One of the best things about growing up in an Anabaptist family is that food is always plentiful at family gatherings. Luckily, the preparation of the food isn’t really that hard, because I’m not always known to be consistent in the area of cooking great food. I think my cooking skills come and go in waves. Maybe I should track my good recipes against the lunar cycle!
My grandmother was a great cook. Since I spent a lot of time with her during my young years, I was always allowed to help…which usually translated into sitting on a stool at the counter and eating freshly washed and cut grapes while she did the real cooking.
Now that I’m the designated cook in our family, my husband and children get to play the nightly game of “What did Mom cook tonight?” Sometimes I attempt something fancy (kudos to Ina Garten for her fantabulously easy cookbooks), sometimes I order in, and sometimes I revisit the index cards of recipes handed down to me from my grandmother or my own mom.
During the autumn and winter months, I tend to cook more. I like the way that the kitchen warms up and creates a comforting environment on cold nights. I also tend to favor root vegetables. Since easy is the name of the game, this is one of my favorite recipes, not only to make but also to enjoy. I rarely get a complaint from anyone at the table when I served this dish.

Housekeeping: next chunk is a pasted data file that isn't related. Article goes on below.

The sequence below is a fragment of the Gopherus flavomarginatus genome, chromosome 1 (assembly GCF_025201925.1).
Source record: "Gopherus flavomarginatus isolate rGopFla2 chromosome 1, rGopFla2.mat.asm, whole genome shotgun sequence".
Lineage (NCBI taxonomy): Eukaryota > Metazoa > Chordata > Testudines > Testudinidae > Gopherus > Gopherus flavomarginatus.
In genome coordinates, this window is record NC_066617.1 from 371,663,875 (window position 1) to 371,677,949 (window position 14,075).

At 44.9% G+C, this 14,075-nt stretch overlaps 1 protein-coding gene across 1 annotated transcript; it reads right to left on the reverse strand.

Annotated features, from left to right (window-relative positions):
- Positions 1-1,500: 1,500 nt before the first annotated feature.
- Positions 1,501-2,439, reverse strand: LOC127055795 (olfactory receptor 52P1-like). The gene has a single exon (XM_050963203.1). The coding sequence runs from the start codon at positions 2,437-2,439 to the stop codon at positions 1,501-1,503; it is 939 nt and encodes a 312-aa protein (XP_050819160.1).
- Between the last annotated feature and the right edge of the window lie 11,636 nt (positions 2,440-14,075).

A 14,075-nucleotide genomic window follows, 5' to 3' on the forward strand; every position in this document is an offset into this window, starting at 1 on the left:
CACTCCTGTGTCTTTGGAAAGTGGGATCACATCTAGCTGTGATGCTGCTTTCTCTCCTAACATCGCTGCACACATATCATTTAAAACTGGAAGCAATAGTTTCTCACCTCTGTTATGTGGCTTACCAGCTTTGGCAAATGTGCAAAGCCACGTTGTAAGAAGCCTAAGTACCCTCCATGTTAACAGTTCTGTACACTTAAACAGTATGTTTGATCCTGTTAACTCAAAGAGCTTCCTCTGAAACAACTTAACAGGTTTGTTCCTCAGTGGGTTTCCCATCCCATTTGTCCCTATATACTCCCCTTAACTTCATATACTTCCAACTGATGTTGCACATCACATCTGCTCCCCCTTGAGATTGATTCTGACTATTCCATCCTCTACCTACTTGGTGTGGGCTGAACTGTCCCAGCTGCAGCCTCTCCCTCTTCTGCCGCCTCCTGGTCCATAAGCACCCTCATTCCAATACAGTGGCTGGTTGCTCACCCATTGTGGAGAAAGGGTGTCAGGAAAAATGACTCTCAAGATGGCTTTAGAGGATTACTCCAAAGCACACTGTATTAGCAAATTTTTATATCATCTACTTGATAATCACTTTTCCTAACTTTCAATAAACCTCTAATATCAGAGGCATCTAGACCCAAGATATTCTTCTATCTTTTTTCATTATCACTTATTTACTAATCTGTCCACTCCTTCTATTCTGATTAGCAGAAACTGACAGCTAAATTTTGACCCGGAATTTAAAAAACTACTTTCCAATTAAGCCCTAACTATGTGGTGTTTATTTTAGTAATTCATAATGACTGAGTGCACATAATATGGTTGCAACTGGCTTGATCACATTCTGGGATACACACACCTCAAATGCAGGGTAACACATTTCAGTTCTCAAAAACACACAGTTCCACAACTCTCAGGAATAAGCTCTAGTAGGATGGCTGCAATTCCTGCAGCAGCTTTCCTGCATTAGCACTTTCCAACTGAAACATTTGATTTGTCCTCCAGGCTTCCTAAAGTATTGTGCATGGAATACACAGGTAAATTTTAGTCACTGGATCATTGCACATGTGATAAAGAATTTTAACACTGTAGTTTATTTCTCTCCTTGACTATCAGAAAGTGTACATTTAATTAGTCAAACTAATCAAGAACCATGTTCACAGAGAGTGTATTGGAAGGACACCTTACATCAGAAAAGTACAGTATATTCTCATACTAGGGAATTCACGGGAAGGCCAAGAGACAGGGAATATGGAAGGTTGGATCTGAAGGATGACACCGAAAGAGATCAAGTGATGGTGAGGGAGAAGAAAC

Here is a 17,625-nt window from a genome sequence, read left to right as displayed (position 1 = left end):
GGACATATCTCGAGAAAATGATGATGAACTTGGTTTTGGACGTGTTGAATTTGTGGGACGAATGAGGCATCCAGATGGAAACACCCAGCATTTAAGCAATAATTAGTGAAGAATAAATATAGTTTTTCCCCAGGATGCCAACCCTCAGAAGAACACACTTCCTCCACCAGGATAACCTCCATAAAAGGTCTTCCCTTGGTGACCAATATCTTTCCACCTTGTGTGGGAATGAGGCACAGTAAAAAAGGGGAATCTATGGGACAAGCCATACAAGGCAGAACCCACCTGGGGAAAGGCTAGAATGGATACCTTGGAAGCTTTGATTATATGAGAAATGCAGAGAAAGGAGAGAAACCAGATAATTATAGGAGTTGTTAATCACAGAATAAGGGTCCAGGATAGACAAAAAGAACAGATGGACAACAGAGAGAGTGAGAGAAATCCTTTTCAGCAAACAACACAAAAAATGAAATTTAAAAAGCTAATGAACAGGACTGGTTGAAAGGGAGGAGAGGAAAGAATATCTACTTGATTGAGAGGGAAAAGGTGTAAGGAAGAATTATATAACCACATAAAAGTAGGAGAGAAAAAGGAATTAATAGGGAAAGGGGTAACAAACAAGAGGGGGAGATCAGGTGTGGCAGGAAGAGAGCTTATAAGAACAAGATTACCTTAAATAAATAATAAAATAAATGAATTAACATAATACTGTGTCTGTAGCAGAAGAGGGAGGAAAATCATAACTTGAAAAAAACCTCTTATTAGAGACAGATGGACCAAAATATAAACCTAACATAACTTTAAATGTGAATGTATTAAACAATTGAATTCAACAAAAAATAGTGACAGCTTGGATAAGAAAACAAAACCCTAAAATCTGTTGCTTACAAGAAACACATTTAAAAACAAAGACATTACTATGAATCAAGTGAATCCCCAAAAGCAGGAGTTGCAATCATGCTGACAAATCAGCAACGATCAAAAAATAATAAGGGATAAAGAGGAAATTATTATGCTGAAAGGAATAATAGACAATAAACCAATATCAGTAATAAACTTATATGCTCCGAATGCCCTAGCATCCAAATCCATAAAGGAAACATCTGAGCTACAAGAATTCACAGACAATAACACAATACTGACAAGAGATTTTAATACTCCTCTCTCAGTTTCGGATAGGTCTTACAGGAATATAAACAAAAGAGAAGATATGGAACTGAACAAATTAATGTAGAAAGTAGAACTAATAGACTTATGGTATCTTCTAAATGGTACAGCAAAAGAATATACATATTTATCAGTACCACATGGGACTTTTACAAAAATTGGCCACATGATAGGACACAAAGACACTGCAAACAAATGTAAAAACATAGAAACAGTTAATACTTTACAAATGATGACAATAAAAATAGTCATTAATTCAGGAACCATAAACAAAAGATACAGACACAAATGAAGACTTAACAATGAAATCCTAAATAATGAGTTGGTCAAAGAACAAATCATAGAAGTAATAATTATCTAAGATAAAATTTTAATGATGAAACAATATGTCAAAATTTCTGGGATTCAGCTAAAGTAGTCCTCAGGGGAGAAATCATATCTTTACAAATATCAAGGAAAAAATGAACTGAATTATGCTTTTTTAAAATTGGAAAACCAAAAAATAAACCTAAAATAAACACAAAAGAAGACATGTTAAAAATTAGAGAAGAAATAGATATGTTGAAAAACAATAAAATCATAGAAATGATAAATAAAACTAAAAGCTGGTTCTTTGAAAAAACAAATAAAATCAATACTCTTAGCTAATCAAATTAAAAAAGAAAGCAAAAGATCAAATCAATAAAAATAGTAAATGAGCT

2 large butternut squash
3 tablespoons of butter or olive oil
Minced garlic (optional)
Preheat oven to 400 degrees.
Cut the squash lengthwise and remove the seeds.
Remove the rind of the squash.
Cut into one-inch cubes.
Put into a large bowl and drizzle melted butter or olive oil on top. Mix.
Sprinkle with salt and mix again.
Put onto a baking sheet and bake for approximately 25 minutes.
Here’s another little trick…try using other oils instead of olive oil. We’ve been using a lot of flax seed oil and grape seed oil. Also, in regards to salt, we use Kosher salt in our house. However, if you are on a diet that restricts salt intake, pick up a can of Herbamare. My Amish friends and my Mennonite uncle use it in place of regular salt.